"The audience is a little younger, a little more urban, a little more female," Correa said. "Because his appeal is so broad, who would have thought that the most famous athlete in the world would be a golfer? It's inconceivable.

"So what will we see in the next five years? More of that. I don't see people getting tired of him. He's not on TV every week so you get sick of him. And America always loves winners--winners who dominate.

"His meteor will continue to rise. Think about this: Who is he not good for--outside of the people who are losing to him, and it's good for them because they're making more money."

Correa says the primary goal of every television interview with Woods is to get him to smile. It lights up the screen, Correa said. But it's not just about smiling, it's about a smiling winner.

"You can give Americans all the charisma they want, but if you're not winning, they kind of consider you a fake," Correa said.

And there doesn't seem to be anything phony about what Woods does. Certainly not on the golf course.

Consider his victory in the U.S. Open at Pebble Beach last year. In 1972, Nicklaus won there with a 290 score. Last year, second place was 287. And Woods was 15 shots better than that.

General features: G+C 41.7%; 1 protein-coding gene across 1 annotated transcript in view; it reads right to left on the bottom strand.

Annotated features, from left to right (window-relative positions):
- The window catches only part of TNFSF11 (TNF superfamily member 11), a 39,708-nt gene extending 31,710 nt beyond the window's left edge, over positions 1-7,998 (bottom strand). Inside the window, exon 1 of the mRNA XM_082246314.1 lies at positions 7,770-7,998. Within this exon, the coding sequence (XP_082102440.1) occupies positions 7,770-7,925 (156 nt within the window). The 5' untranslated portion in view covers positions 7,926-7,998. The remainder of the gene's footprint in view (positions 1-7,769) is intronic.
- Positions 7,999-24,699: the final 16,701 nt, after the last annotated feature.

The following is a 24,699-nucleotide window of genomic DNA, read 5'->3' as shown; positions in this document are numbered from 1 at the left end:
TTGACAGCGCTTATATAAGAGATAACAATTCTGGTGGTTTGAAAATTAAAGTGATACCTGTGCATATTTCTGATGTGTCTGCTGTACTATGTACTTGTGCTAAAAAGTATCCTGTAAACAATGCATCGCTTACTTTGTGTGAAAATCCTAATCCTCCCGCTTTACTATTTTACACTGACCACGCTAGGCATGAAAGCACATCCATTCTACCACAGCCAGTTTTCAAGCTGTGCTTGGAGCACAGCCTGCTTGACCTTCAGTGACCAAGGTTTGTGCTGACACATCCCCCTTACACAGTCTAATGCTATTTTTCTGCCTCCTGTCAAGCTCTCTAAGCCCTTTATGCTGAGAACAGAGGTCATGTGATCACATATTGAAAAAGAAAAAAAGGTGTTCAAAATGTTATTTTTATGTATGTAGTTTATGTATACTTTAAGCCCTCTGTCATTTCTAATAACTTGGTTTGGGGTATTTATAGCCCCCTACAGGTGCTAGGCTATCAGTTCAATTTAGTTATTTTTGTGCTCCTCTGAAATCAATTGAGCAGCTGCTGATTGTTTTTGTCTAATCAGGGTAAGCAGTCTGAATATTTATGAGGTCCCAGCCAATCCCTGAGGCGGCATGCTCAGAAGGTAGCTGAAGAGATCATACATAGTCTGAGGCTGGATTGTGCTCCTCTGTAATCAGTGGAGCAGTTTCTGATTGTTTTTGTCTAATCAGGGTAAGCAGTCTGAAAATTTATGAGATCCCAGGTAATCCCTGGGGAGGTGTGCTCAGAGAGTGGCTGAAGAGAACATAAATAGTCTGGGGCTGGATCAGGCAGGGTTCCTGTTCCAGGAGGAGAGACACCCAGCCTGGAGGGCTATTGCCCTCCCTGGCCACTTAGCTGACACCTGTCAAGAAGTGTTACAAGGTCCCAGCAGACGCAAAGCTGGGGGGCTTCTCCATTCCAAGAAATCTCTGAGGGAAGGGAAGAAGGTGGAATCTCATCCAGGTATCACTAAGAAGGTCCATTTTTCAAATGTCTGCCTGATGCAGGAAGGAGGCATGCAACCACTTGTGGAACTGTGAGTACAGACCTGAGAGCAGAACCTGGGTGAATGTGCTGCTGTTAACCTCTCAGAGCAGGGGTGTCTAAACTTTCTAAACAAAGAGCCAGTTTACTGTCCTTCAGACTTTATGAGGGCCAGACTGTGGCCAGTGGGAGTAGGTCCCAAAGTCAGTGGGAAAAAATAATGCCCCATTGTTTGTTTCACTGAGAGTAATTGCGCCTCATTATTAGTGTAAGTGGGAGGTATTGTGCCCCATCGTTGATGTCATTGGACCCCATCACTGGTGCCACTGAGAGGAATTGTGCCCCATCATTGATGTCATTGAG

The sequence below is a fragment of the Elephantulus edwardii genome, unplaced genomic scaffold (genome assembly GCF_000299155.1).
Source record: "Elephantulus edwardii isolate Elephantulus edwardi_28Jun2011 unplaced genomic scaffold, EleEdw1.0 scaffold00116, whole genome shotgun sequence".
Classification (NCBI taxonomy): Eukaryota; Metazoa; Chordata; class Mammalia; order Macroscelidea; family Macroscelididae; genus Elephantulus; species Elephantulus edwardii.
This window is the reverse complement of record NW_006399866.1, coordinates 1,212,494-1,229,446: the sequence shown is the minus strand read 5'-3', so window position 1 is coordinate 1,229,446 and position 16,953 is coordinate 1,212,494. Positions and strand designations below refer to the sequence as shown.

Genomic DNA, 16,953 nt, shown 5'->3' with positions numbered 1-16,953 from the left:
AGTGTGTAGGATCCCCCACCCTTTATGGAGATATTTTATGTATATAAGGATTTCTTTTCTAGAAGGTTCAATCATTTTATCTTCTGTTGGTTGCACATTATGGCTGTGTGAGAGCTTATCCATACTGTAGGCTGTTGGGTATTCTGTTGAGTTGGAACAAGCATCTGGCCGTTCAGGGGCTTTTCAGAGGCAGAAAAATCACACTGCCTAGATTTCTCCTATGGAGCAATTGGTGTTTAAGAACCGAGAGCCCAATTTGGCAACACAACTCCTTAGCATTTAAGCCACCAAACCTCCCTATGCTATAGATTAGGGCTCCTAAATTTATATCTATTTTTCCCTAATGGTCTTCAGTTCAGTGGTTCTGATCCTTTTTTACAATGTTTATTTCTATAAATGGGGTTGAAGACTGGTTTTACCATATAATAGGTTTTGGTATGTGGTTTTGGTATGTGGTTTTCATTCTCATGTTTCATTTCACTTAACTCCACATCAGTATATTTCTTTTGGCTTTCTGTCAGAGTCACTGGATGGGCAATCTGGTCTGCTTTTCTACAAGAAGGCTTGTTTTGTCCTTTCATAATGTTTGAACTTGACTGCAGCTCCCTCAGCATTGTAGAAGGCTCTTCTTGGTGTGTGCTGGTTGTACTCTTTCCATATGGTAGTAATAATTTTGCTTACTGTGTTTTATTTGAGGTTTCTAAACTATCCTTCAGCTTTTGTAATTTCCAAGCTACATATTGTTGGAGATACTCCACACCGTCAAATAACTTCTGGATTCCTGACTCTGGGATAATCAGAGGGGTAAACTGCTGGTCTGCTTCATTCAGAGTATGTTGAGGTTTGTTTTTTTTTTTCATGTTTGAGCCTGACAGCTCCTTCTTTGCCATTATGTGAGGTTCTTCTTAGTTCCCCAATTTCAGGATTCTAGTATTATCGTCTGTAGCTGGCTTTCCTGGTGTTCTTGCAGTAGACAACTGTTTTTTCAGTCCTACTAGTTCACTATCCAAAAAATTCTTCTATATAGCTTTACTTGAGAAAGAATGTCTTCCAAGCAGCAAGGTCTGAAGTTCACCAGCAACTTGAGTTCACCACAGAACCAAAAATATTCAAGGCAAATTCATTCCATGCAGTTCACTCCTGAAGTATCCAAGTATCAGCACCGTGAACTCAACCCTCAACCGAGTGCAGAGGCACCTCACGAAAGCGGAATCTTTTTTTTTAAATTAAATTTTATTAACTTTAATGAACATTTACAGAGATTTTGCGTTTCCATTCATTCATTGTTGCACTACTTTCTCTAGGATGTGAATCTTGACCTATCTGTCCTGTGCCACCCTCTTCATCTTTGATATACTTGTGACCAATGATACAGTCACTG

"What he did last year at Pebble Beach, well, nobody who saw it should have believed their eyes," Maltbie said.

As Woods begins working his way through his second 100 tournaments Thursday at the U.S. Open, maybe the best way to predict what's going to happen is not to try. At the very least, it would be wise not to set limits on what Tiger can do.

"Only a fool would do that," Earl Woods said. "I've been trying to tell them that for years.

"He is just now growing into who he is and what he is. And in the next 100 tournaments, he flat knows he is the best and it's going to be reflected in all kinds of ways on the tour--intimidation, gamesmanship, deference to him as the No. 1 golfer."

The agent seconded the father. Steinberg said the only thing to do is to predict that Tiger will win every one of his next 100 tournaments.

"Of course, that's impossible," Steinberg said. "But if you set it unrealistic, something he can have trouble with, he seems to do it every time. I don't know if we have ever seen anyone with such a flair for the dramatic, a sense of calm about himself in all situations, of knowing what to do at the right time.

"He never ceases to amaze us."

Time will tell. We have 100 tournaments to find out, and the meter starts running Thursday.


Chart Toppers

After about five years as a pro, Tiger Woods is on a pace to reach some of golf's all-time marks. He already leads in money won:


1. Jack Nicklaus: 18

2. Walter Hagen: 11

3t Ben Hogan: 9

3t Gary Player: 9

5. Tom Watson: 8

Note: Tiger Woods is tied for 12th with six.


1. Sam Snead: 81

2. Jack Nicklaus: 70

3. Ben Hogan: 63

4. Arnold Palmer: 60

5. Byron Nelson: 52

Note: Tiger Woods is 18th with 28.


1. Tiger Woods: $24,739,307

2. Davis Love III: $16,402,361

3. Phil Mickelson: $16,320,667

4. Nick Price: $13,994,795

5. David Duval: $13,571,329



Victories: 28

Majors: 6

Top 3: 45

Top 10's: 68

Earnings: $24,739,307


Does not include European Tour events (except British Open).